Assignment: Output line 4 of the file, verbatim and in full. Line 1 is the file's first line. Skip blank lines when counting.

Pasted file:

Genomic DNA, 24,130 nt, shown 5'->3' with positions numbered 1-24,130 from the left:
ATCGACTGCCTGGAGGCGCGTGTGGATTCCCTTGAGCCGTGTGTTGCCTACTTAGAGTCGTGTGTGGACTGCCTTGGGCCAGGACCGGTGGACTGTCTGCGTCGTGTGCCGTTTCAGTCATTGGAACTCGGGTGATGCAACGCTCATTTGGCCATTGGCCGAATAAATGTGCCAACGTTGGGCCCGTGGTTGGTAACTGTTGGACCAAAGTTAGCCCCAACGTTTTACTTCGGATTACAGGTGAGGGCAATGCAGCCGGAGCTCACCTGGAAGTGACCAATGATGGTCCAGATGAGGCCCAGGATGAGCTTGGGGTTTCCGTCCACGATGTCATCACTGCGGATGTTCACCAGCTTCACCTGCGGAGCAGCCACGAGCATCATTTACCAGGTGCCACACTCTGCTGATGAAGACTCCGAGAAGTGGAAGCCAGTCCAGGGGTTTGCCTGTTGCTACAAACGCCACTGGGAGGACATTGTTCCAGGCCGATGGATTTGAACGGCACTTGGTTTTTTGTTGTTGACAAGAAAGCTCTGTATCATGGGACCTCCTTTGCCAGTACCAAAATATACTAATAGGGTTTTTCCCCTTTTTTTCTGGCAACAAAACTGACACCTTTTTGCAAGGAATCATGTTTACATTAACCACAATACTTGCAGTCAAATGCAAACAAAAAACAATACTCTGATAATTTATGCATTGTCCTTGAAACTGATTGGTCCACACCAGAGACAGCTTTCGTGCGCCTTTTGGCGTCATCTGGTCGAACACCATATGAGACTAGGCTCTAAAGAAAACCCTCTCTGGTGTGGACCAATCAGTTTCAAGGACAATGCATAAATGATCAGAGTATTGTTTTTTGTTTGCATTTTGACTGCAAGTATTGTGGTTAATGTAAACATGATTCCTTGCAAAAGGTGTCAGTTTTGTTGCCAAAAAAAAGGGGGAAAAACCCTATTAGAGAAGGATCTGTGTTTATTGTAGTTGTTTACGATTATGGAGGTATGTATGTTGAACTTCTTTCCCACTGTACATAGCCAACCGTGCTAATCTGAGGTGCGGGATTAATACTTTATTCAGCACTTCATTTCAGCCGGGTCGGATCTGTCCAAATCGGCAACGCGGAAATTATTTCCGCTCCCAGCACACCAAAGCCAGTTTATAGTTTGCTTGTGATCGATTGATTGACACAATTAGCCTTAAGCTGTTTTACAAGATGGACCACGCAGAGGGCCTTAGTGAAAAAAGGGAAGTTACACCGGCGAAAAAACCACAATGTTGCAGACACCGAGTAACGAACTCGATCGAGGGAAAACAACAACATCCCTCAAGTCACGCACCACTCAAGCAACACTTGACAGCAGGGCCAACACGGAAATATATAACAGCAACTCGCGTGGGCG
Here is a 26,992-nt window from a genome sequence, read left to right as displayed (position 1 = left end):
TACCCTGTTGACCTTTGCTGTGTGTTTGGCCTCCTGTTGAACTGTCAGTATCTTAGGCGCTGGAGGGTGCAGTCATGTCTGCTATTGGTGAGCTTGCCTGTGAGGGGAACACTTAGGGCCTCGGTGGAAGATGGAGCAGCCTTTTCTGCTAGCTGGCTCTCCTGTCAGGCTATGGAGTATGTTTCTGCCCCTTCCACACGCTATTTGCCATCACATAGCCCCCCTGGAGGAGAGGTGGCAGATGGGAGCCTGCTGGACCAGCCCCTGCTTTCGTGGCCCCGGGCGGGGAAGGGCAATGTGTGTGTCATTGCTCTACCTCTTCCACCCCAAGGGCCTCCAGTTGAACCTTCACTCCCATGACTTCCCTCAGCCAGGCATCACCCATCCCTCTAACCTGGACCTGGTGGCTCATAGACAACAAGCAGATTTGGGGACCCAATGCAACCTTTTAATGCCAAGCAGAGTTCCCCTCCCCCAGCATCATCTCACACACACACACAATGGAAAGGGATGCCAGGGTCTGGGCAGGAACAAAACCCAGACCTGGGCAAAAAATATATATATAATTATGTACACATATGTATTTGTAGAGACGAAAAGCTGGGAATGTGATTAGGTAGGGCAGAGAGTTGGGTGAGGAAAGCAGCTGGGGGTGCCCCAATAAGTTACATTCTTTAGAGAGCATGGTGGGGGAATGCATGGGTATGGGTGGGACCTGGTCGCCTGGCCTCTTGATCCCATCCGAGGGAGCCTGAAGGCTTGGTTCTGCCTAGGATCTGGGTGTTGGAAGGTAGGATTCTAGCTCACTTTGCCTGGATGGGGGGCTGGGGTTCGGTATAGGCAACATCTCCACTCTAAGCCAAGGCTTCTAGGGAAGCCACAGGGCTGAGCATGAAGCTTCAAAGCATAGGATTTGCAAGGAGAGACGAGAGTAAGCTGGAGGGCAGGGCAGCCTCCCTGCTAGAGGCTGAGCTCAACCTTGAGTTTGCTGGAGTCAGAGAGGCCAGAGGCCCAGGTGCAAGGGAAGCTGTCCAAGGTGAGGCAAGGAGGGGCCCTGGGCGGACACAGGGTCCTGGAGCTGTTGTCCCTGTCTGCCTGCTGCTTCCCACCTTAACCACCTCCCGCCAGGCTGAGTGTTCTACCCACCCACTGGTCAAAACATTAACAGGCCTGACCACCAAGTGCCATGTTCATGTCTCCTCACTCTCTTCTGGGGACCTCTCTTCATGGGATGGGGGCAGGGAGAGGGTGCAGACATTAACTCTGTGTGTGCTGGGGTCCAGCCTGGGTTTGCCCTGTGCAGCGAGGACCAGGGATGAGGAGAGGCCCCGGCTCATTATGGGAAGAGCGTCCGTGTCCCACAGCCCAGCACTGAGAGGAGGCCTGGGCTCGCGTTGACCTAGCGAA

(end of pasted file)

TACCCTGTTGACCTTTGCTGTGTGTTTGGCCTCCTGTTGAACTGTCAGTATCTTAGGCGCTGGAGGGTGCAGTCATGTCTGCTATTGGTGAGCTTGCCTGTGAGGGGAACACTTAGGGCCTCGGTGGAAGATGGAGCAGCCTTTTCTGCTAGCTGGCTCTCCTGTCAGGCTATGGAGTATGTTTCTGCCCCTTCCACACGCTATTTGCCATCACATAGCCCCCCTGGAGGAGAGGTGGCAGATGGGAGCCTGCTGGACCAGCCCCTGCTTTCGTGGCCCCGGGCGGGGAAGGGCAATGTGTGTGTCATTGCTCTACCTCTTCCACCCCAAGGGCCTCCAGTTGAACCTTCACTCCCATGACTTCCCTCAGCCAGGCATCACCCATCCCTCTAACCTGGACCTGGTGGCTCATAGACAACAAGCAGATTTGGGGACCCAATGCAACCTTTTAATGCCAAGCAGAGTTCCCCTCCCCCAGCATCATCTCACACACACACACAATGGAAAGGGATGCCAGGGTCTGGGCAGGAACAAAACCCAGACCTGGGCAAAAAATATATATATAATTATGTACACATATGTATTTGTAGAGACGAAAAGCTGGGAATGTGATTAGGTAGGGCAGAGAGTTGGGTGAGGAAAGCAGCTGGGGGTGCCCCAATAAGTTACATTCTTTAGAGAGCATGGTGGGGGAATGCATGGGTATGGGTGGGACCTGGTCGCCTGGCCTCTTGATCCCATCCGAGGGAGCCTGAAGGCTTGGTTCTGCCTAGGATCTGGGTGTTGGAAGGTAGGATTCTAGCTCACTTTGCCTGGATGGGGGGCTGGGGTTCGGTATAGGCAACATCTCCACTCTAAGCCAAGGCTTCTAGGGAAGCCACAGGGCTGAGCATGAAGCTTCAAAGCATAGGATTTGCAAGGAGAGACGAGAGTAAGCTGGAGGGCAGGGCAGCCTCCCTGCTAGAGGCTGAGCTCAACCTTGAGTTTGCTGGAGTCAGAGAGGCCAGAGGCCCAGGTGCAAGGGAAGCTGTCCAAGGTGAGGCAAGGAGGGGCCCTGGGCGGACACAGGGTCCTGGAGCTGTTGTCCCTGTCTGCCTGCTGCTTCCCACCTTAACCACCTCCCGCCAGGCTGAGTGTTCTACCCACCCACTGGTCAAAACATTAACAGGCCTGACCACCAAGTGCCATGTTCATGTCTCCTCACTCTCTTCTGGGGACCTCTCTTCATGGGATGGGGGCAGGGAGAGGGTGCAGACATTAACTCTGTGTGTGCTGGGGTCCAGCCTGGGTTTGCCCTGTGCAGCGAGGACCAGGGATGAGGAGAGGCCCCGGCTCATTATGGGAAGAGCGTCCGTGTCCCACAGCCCAGCACTGAGAGGAGGCCTGGGCTCGCGTTGACCTAGCGAA